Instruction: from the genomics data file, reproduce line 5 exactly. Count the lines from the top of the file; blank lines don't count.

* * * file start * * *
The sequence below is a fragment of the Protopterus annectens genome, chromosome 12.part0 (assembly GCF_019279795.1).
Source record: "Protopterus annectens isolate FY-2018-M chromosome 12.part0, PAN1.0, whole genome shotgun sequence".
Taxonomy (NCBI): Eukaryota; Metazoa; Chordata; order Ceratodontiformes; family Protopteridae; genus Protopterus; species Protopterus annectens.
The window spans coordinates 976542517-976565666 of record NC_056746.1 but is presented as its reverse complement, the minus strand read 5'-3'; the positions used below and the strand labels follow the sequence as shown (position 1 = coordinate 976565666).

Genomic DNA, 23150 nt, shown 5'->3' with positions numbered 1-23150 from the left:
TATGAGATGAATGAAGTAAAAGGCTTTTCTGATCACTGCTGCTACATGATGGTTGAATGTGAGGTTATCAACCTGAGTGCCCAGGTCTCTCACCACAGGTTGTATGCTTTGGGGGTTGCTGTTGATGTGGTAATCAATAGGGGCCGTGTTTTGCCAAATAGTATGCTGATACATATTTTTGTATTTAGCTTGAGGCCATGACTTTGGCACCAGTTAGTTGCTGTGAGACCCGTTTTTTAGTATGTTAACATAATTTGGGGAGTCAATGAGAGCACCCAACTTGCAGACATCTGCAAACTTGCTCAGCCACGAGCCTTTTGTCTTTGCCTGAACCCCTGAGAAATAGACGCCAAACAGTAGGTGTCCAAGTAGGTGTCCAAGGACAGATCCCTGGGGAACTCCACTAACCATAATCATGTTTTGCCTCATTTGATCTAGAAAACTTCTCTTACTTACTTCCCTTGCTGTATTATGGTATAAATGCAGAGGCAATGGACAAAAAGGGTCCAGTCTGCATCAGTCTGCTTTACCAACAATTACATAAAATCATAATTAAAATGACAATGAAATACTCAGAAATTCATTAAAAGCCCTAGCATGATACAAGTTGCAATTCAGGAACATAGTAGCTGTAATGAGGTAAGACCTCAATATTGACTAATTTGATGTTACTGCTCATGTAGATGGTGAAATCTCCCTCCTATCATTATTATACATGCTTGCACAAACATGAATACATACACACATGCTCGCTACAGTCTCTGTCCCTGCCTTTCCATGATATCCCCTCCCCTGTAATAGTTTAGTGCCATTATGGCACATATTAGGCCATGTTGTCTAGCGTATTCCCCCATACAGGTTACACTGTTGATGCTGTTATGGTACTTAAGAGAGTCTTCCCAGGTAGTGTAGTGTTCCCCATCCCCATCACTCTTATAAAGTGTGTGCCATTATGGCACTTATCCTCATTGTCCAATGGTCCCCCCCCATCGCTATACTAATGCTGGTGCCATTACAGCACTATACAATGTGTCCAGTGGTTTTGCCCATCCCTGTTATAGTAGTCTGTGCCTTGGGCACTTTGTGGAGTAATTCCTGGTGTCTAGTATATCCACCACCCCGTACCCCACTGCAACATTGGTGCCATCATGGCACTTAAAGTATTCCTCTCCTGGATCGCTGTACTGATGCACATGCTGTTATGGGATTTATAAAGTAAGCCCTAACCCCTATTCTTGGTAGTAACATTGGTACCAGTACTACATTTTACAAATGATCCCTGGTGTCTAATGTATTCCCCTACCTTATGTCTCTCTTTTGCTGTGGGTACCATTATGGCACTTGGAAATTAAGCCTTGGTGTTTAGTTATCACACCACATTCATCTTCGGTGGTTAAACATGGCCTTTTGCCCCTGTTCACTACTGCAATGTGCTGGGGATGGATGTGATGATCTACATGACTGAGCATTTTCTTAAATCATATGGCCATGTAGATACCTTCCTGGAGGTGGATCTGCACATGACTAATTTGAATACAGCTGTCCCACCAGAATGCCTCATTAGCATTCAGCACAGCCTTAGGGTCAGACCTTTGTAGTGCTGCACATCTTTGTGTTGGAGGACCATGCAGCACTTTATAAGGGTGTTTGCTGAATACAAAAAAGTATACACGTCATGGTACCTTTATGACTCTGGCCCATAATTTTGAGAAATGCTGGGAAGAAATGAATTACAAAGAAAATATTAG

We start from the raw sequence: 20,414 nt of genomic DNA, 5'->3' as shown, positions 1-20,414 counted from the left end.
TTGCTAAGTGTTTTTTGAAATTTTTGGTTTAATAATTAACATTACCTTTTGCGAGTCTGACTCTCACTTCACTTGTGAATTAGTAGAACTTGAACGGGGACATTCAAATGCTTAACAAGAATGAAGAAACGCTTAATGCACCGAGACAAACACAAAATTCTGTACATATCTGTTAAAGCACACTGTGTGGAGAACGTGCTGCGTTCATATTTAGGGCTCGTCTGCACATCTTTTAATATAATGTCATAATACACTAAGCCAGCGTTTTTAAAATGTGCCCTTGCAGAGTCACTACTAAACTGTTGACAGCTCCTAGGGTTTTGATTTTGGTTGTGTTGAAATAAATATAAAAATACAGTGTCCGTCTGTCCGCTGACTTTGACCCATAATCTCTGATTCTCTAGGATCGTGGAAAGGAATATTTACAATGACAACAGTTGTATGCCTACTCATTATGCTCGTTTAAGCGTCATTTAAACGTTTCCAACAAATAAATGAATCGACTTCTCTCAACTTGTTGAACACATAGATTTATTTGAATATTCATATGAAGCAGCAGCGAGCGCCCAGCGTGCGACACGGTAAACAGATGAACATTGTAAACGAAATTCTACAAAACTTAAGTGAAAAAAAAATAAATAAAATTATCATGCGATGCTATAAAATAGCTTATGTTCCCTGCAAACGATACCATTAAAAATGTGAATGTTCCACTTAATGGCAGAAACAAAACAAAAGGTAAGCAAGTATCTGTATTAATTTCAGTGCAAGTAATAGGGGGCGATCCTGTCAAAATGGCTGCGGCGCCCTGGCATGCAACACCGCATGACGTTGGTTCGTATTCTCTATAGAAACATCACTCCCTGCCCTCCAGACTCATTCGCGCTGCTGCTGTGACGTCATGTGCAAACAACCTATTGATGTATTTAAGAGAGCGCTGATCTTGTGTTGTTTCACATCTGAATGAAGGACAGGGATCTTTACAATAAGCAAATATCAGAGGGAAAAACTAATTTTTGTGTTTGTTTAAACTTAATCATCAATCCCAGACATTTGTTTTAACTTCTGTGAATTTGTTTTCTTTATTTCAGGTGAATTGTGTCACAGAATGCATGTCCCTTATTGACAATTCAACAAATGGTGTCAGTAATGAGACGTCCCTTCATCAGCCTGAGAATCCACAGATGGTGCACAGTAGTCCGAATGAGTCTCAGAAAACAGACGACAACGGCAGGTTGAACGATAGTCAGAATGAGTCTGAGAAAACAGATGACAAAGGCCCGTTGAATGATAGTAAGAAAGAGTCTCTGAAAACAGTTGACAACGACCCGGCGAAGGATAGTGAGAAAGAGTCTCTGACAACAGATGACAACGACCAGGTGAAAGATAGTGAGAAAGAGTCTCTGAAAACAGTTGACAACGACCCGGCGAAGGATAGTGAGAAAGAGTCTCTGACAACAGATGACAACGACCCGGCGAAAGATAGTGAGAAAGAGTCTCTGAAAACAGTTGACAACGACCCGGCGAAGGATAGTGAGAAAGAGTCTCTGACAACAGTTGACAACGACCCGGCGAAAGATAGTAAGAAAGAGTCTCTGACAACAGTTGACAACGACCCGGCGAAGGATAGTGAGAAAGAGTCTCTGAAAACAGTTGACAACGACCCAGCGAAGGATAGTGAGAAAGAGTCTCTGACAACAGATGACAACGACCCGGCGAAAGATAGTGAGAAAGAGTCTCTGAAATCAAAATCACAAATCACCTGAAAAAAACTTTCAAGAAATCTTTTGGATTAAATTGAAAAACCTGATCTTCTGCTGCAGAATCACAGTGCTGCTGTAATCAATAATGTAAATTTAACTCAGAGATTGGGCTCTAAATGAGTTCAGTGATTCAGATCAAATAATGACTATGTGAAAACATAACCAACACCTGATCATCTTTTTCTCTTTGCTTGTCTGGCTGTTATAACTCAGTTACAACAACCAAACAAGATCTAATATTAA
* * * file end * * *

Genomic DNA, 23150 nt, shown 5'->3' with positions numbered 1-23150 from the left: